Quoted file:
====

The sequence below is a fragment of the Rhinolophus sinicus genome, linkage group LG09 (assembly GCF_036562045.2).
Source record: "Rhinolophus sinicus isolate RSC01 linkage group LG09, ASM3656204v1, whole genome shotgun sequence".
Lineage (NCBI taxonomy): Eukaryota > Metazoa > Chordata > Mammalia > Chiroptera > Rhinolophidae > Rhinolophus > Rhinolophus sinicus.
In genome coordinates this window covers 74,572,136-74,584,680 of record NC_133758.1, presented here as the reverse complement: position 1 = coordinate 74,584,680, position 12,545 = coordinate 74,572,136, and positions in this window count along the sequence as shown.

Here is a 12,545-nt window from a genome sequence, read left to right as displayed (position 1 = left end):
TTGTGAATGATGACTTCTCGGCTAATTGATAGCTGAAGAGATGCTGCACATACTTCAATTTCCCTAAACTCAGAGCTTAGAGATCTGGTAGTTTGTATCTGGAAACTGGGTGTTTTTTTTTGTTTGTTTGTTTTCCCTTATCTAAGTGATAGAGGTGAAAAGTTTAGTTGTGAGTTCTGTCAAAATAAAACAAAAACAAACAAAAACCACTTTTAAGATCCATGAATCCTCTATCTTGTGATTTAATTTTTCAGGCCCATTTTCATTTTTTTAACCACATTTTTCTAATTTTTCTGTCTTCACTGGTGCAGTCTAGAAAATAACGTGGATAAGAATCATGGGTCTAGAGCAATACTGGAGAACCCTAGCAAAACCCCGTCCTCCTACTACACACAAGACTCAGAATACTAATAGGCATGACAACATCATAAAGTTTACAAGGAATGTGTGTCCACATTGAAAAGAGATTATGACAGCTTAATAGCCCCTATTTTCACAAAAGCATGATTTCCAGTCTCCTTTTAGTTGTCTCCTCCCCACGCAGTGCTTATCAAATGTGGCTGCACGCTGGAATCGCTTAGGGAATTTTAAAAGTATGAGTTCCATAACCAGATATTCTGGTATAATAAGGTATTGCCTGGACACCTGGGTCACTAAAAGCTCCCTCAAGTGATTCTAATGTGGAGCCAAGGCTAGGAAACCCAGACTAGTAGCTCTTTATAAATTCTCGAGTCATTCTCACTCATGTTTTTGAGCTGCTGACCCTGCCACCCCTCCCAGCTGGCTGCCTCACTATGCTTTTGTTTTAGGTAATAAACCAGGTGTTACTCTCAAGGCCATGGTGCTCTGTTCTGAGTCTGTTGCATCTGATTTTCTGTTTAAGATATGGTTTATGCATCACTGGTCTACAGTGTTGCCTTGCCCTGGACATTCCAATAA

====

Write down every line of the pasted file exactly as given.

The sequence below is a fragment of the Rhinolophus sinicus genome, linkage group LG09 (assembly GCF_036562045.2).
Source record: "Rhinolophus sinicus isolate RSC01 linkage group LG09, ASM3656204v1, whole genome shotgun sequence".
Lineage (NCBI taxonomy): Eukaryota > Metazoa > Chordata > Mammalia > Chiroptera > Rhinolophidae > Rhinolophus > Rhinolophus sinicus.
In genome coordinates this window covers 74,572,136-74,584,680 of record NC_133758.1, presented here as the reverse complement: position 1 = coordinate 74,584,680, position 12,545 = coordinate 74,572,136, and positions in this window count along the sequence as shown.

Here is a 12,545-nt window from a genome sequence, read left to right as displayed (position 1 = left end):
TTGTGAATGATGACTTCTCGGCTAATTGATAGCTGAAGAGATGCTGCACATACTTCAATTTCCCTAAACTCAGAGCTTAGAGATCTGGTAGTTTGTATCTGGAAACTGGGTGTTTTTTTTTGTTTGTTTGTTTTCCCTTATCTAAGTGATAGAGGTGAAAAGTTTAGTTGTGAGTTCTGTCAAAATAAAACAAAAACAAACAAAAACCACTTTTAAGATCCATGAATCCTCTATCTTGTGATTTAATTTTTCAGGCCCATTTTCATTTTTTTAACCACATTTTTCTAATTTTTCTGTCTTCACTGGTGCAGTCTAGAAAATAACGTGGATAAGAATCATGGGTCTAGAGCAATACTGGAGAACCCTAGCAAAACCCCGTCCTCCTACTACACACAAGACTCAGAATACTAATAGGCATGACAACATCATAAAGTTTACAAGGAATGTGTGTCCACATTGAAAAGAGATTATGACAGCTTAATAGCCCCTATTTTCACAAAAGCATGATTTCCAGTCTCCTTTTAGTTGTCTCCTCCCCACGCAGTGCTTATCAAATGTGGCTGCACGCTGGAATCGCTTAGGGAATTTTAAAAGTATGAGTTCCATAACCAGATATTCTGGTATAATAAGGTATTGCCTGGACACCTGGGTCACTAAAAGCTCCCTCAAGTGATTCTAATGTGGAGCCAAGGCTAGGAAACCCAGACTAGTAGCTCTTTATAAATTCTCGAGTCATTCTCACTCATGTTTTTGAGCTGCTGACCCTGCCACCCCTCCCAGCTGGCTGCCTCACTATGCTTTTGTTTTAGGTAATAAACCAGGTGTTACTCTCAAGGCCATGGTGCTCTGTTCTGAGTCTGTTGCATCTGATTTTCTGTTTAAGATATGGTTTATGCATCACTGGTCTACAGTGTTGCCTTGCCCTGGACATTCCAATAA